More and more students are working part- or full-time jobs while they complete their degree. What’s driving this financial choice, and how does it affect students’ scholastic success?
Thousands of students maintain a full or part-time job in addition to classes. Whether it be an internship, Federal Work Study, retail or restaurant job downtown, many at the College feel the overwhelming responsibility of student employment. Rent, parking, bills and groceries quickly add up. Unfortunately, this can prevent a student from focusing solely on their studies, especially when the need for employment arises from financial necessity. Even for those working by choice, a job imposes an unavoidable time-crunch.
Scholarships and need-based grants can often save a student from the burden of staying home and attending community college when the funds aren’t available. That being said, tuition is still on the rise every year. Whether you are part of the 69.4 percent of in-state students or the 30.6 percent out-of-state at the College of Charleston, you and your parents have likely taken out loans. The College offers need-based financial aid to 48 percent of full-time undergraduates. The average need-based scholarship or grant award is $2,609 – but can that make a significant impact for a student who pays over $30,000 or more in tuition per year? In the grand scheme of tuition, this solution doesn’t seem proportional to the need.
College attendance is a critical component of the modern American Dream. However, this is becoming increasingly more difficult for the average working-class family. Currently, Americans are suffering from 1.2 trillion dollars of student loan debt. Two thirds of all students will graduate with some sort of debt. On average, one in ten graduates will leave higher education and enter the workforce with an accumulated debt of nearly $40,000. These are stomach-turning statistics that help explain why nearly 70 percent of students have worked during college within the last 25 years.
How can students earn an income while also earning a degree?
Federal Work Study helps incoming students get acclimated to the college lifestyle, while also helping them to meet new people. Some of these jobs include working the front desk of student housing, within the dining halls or staffing an office on campus as a receptionist. In South Carolina, FWS provides students with tax breaks and other benefits, but earnings rarely exceed minimum wage.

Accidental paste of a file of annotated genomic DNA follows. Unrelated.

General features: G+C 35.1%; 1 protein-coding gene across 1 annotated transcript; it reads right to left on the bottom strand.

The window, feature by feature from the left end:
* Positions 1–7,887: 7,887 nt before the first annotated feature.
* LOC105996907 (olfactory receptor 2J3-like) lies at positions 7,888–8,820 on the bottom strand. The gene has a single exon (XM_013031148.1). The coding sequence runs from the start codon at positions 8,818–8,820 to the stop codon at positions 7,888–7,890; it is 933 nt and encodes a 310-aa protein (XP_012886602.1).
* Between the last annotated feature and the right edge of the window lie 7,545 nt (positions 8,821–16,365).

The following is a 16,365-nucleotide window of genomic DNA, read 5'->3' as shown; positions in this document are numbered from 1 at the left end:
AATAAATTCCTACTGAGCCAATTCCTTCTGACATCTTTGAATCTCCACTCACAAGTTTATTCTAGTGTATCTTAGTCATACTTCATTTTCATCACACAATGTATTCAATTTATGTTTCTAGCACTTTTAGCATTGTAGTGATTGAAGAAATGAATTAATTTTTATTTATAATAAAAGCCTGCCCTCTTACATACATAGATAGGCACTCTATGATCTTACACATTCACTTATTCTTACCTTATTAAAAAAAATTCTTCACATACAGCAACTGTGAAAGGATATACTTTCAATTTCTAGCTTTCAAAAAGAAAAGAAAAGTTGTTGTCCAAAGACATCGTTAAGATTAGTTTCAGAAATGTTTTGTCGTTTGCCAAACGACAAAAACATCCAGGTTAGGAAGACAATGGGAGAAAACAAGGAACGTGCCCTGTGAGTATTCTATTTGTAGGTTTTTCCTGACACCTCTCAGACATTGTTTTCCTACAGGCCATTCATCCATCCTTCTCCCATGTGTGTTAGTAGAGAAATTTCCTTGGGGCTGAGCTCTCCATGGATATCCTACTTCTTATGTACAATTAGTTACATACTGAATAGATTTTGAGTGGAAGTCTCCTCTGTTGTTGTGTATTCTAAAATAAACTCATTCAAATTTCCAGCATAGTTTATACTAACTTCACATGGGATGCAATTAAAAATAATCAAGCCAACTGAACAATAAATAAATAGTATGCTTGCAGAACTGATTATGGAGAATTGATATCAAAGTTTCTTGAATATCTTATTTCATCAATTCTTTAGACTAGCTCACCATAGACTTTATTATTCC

Charleston has won numerous awards for its culinary scene, and it’s no wonder that the dozens of downtown restaurants rely heavily on student workers. The average food and beverage server, busboy or food runner in downtown Charleston can make anywhere from $14,000 to $24,000 per year. That is one hell of a payroll for a student, but don’t be hasty. According to Phoebe Gould, a current employee at Co Thai Cuisine, she works about 25-30 hours a week. Her shifts usually start early in the morning and go until later that afternoon or night if she is working a double shift. The lifestlye is “as time-consuming as you want it to be, and I would recommend a food and bev job to other students because it helped me with time-management. It is also a great opportunity to meet new people,” said Gould.
The Race for Experience
Today, 75 percent of students complete internships before they graduate to gain some hands-on experience in their chosen field. Although internships have great advantages, a 2016 National Association of Corrosion Engineers (NACE) study showed that 46.5 percent of internships are unpaid. A Google poll among College of Charleston students found that 72 percent of students had unpaid internships.
Multiple experts have noted that internships exacerbate inequality between privileged students and those who come from lower-income families. If an internship is unpaid, students who pay their own rent or are working their way through college will probably not pursue it. Unpaid internshhips make a huge difference in future opportunies, but they inherently favor students of wealth.
The Bottom Line
Students know that a college education is almost irreplaceable in terms of the job opportunities it can provide. However, its no secret that college is becoming more of a financial epidemic in the mind of today’s students rather than a signifier of success.
*This article originally appeared in the October 2017 issue of The Yard.